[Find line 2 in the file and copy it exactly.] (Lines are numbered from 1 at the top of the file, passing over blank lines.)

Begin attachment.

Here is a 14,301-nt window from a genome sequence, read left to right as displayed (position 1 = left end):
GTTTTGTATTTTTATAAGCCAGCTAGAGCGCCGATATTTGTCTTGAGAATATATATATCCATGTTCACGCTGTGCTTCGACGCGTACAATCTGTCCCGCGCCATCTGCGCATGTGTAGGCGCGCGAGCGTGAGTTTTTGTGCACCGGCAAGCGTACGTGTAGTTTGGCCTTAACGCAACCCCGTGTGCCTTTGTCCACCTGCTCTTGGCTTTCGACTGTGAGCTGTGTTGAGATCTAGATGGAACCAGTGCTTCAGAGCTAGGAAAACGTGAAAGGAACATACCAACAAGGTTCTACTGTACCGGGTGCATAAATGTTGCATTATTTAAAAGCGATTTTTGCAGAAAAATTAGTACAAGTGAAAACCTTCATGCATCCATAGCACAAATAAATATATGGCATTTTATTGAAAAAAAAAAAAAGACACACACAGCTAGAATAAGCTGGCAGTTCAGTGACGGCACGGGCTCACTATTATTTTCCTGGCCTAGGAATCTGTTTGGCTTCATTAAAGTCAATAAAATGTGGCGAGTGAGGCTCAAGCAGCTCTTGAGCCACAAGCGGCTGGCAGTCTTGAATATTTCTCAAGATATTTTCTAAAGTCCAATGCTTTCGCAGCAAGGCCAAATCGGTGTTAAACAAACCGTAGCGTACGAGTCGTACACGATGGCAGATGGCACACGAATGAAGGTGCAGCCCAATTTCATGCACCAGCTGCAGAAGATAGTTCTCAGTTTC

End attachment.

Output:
GTTTTGTATTTTTATAAGCCAGCTAGAGCGCCGATATTTGTCTTGAGAATATATATATCCATGTTCACGCTGTGCTTCGACGCGTACAATCTGTCCCGCGCCATCTGCGCATGTGTAGGCGCGCGAGCGTGAGTTTTTGTGCACCGGCAAGCGTACGTGTAGTTTGGCCTTAACGCAACCCCGTGTGCCTTTGTCCACCTGCTCTTGGCTTTCGACTGTGAGCTGTGTTGAGATCTAGATGGAACCAGTGCTTCAGAGCTAGGAAAACGTGAAAGGAACATACCAACAAGGTTCTACTGTACCGGGTGCATAAATGTTGCATTATTTAAAAGCGATTTTTGCAGAAAAATTAGTACAAGTGAAAACCTTCATGCATCCATAGCACAAATAAATATATGGCATTTTATTGAAAAAAAAAAAAAGACACACACAGCTAGAATAAGCTGGCAGTTCAGTGACGGCACGGGCTCACTATTATTTTCCTGGCCTAGGAATCTGTTTGGCTTCATTAAAGTCAATAAAATGTGGCGAGTGAGGCTCAAGCAGCTCTTGAGCCACAAGCGGCTGGCAGTCTTGAATATTTCTCAAGATATTTTCTAAAGTCCAATGCTTTCGCAGCAAGGCCAAATCGGTGTTAAACAAACCGTAGCGTACGAGTCGTACACGATGGCAGATGGCACACGAATGAAGGTGCAGCCCAATTTCATGCACCAGCTGCAGAAGATAGTTCTCAGTTTC